‘The Turk’ at the gates of Vienna: Episode 1

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In the autumn of 1529 Sultan Suleiman advanced upon Vienna with a seemingly invincible army but failed to take the city.

Summer 1529, Adrianople (present-day Edirne, Turkey): Sultan Suleiman heads for Hungary with a huge army of 150,000 men and camp-followers. They make swift progress, taking Ofen (present-day Budapest) on September 8 and proceeding up the Danube as far as Vienna. On 26 September the Sultan pitches his castle-like camp at Kaiserebersdorf south-east of the city walls.

As the city had never before been under direct threat from an Ottoman army, the 1529 siege came to be known as the First Turkish Siege of Vienna. With its fortifications still dating largely from the thirteenth century, the city was defended by some 12,000 mercenaries under the command of Count Niklas von Salm, supported by a force of 5,000 imperial troops under the count palatine Philip of the Rhine that reached Vienna only a day before the Sultan. Several Ottoman onslaughts on the city were repelled. Tartar auxiliaries roamed through the surroundings of Vienna wreaking destruction that would take generations to repair. However, after three weeks and considerable losses, the attackers gave up the unequal struggle. It is thought that on the retreat to Constantinople the wintry conditions took the lives of some 30,000 soldiers.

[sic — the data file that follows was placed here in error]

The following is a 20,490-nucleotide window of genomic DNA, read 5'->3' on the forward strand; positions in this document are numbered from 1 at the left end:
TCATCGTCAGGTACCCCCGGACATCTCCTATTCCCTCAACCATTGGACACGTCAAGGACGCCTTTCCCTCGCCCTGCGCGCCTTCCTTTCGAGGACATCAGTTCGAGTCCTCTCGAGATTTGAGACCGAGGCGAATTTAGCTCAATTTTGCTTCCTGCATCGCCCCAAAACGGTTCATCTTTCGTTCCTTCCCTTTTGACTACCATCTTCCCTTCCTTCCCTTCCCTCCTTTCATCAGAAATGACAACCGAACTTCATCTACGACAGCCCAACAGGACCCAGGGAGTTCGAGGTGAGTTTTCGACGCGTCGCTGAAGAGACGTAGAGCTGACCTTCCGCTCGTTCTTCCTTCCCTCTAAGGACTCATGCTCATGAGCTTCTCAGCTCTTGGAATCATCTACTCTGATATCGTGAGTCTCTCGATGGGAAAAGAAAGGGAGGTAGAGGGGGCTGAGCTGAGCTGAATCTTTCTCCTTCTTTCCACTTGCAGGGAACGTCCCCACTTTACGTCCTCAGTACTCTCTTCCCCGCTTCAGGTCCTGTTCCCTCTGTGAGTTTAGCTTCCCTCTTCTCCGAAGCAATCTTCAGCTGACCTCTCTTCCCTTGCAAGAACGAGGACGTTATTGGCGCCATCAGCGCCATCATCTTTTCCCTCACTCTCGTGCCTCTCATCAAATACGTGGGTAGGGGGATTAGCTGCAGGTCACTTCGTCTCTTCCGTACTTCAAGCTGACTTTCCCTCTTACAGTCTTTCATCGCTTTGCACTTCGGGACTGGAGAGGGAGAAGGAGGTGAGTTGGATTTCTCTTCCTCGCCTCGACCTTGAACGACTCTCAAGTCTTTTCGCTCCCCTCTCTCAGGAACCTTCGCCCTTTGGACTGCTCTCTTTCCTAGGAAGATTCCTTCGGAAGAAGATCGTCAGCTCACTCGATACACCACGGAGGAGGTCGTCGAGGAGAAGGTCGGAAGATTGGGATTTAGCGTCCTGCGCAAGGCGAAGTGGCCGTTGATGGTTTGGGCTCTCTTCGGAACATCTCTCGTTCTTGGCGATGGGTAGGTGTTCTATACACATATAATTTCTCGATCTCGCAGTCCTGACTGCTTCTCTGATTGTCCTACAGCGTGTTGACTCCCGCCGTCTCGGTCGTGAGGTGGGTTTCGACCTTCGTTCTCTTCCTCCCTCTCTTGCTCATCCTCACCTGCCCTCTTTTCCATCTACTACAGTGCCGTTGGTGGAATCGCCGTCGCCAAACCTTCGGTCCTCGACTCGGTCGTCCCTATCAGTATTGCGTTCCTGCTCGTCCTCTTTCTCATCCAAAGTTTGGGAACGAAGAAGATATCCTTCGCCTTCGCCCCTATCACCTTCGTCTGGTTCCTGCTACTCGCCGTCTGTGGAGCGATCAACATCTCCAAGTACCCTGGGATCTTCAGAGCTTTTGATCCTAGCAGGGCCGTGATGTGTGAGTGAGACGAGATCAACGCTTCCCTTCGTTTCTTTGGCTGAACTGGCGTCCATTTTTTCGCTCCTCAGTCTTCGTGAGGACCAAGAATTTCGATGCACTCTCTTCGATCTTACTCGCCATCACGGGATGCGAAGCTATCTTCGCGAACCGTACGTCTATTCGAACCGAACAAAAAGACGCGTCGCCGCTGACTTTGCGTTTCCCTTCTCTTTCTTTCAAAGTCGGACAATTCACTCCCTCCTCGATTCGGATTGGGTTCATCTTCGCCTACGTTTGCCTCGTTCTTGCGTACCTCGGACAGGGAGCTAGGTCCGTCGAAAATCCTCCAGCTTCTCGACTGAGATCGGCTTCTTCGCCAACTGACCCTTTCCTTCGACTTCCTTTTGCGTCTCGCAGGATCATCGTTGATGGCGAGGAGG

In the years that followed, Ferdinand was denied the support he desired from his brother Emperor Charles V and was only able to assert his power in a small part of Hungary. In Hungary itself, even the noblemen supporting the counter-king John Zápolya showed no interest in being defended against the Turks, with whom they preferred to forge alliances. In 1533, Ferdinand I negotiated a ceasefire from the Sultan in return for payment.

Following the death of John Zápolya in 1540 Ferdinand made an abortive attempt to take Ofen. For 150 years Hungary was to remain divided into three: the north-west – ‘Royal Hungary’ – remained Habsburg territory; central Hungary, centring on Ofen, was administered by the Turks; and in the east the Hungarian nobles who had supported John Zápolya received Transylvania (Siebenbürgen), but under Turkish sovereignty. As the ancient capital and royal residence city of Ofen was in the Turkish part, Pressburg (present-day Bratislava) was made the Habsburg capital of the kingdom of Hungary.

Stephan Gruber